In this Saturday, Feb. 22, 2014, photo, Joaquin 'El Chapo' Guzman is escorted to a helicopter in handcuffs by Mexican navy marines at a navy hanger in Mexico City, Mexico. Guzman, the head of Mexico's Sinaloa Cartel, was captured overnight in the beach resort town of Mazatlan. (Eduardo Verdugo/The Associated Press)
WASHINGTON — The United States is quietly expanding its training of Mexico's armed forces, helping to reverse decades of mistrust that made Mexico's military reluctant to cooperate with its northern neighbor.
The amount the Pentagon spent on training Mexico's armed forces, though small, increased to more than $15 million last year, up from about $3 million in 2009, according to U.S. Northern Command, which oversees U.S. military contacts with Mexico.
The training comes as Mexico's armed forces have been drawn deeper into the country's war on drugs and organized crime.
"For decades, Mexico's military tried to remain autonomous from the U.S. military," said David Shirk, a fellow at the Wilson Center.
U.S. military officials are reluctant to discuss the relationship openly because of sensitivities in Mexico about appearing dependent on American help. In a statement, the Pentagon said the U.S. military participated in 150 "engagements" with Mexican troops on both sides of the border, "sharing training opportunities with more than 3,000 Mexican soldiers, sailors, airmen and Marines."
The statement said the Pentagon's "interactions" with Mexico's military have expanded over the past three years. Mexican government officials declined to speak on the record about the training.
The Mexican navy and marine corps have been particularly receptive, allowing the United States to expand its training with Mexico's armed forces and build trust.
"Our security agencies have focused heavily on cooperation with the navy and marines," said George Grayson, a professor at William and Mary who has written a book about Mexican drug cartels.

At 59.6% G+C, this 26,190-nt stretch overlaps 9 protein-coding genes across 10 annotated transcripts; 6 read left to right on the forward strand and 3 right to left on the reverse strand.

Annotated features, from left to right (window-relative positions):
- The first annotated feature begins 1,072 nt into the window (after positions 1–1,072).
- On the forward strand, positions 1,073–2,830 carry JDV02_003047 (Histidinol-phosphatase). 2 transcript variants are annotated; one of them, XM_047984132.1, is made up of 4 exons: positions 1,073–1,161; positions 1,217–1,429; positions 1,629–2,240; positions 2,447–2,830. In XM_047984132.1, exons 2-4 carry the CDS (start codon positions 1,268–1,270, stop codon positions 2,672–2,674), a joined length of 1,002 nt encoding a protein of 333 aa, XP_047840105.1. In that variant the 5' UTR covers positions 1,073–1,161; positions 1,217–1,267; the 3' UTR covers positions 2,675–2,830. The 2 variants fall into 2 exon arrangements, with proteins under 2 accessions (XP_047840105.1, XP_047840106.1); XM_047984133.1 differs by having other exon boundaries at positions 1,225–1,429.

By contrast, the army is a more "insular" institution less willing to cooperate with foreign military forces, Shirk said.
"The navy has earned a tremendous amount of trust from American authorities," Shirk said.
The army is more susceptible to corruption, since its soldiers have been deployed throughout the country in fixed locations, where there are more opportunities to be bribed. They have direct contact with drugs through eradication efforts.
The Mexican marines are used only for targeted raids and are more insulated from bribes or intimidation, Shirk said.
Grayson said the navy and marines were used for one of the first times when they launched a raid in 2009 that killed Arturo Beltrán Leyva, the leader of a major cartel in Cuernevaca.
The forces used in the raid received extensive training from the United States, according to a classified U.S. Embassy message that was released by WikiLeaks.
The U.S. government initially provided intelligence to the army on the whereabouts of Beltrán Leyva but was reluctant to act, the message said.
"Its success puts the Army in the difficult position of explaining why it has been reluctant to act on good intelligence and conduct operations against high-level targets," the embassy cable said, according to WikiLeaks.
The success of that raid led to a heavier reliance on the Mexican navy and marines. Of 22 raids on top-level traffickers from 2006 through 2012, seven were conducted by the navy and marines, according to Grayson.
The army was responsible for eight raids during that time, even though it is a much larger force. The federal police conducted eight raids.
Grayson said Mexico's navy is more willing to use modern intelligence methods, such as surveillance drones, to target kingpins. It is learning many of the techniques from Americans.
The U.S. military has provided a range of training for Mexican forces, ranging from small-unit tactics to helicopter maintenance.
The military training is part of a larger program to support Mexico's war on drugs. The cornerstone of that is the Merida initiative, a $2.1 billion program started in 2007. The program has provided equipment and training for Mexico's judiciary and law enforcement agencies.
That program has opened the door to military contacts, Shirk said. "That really was a watershed moment," he said.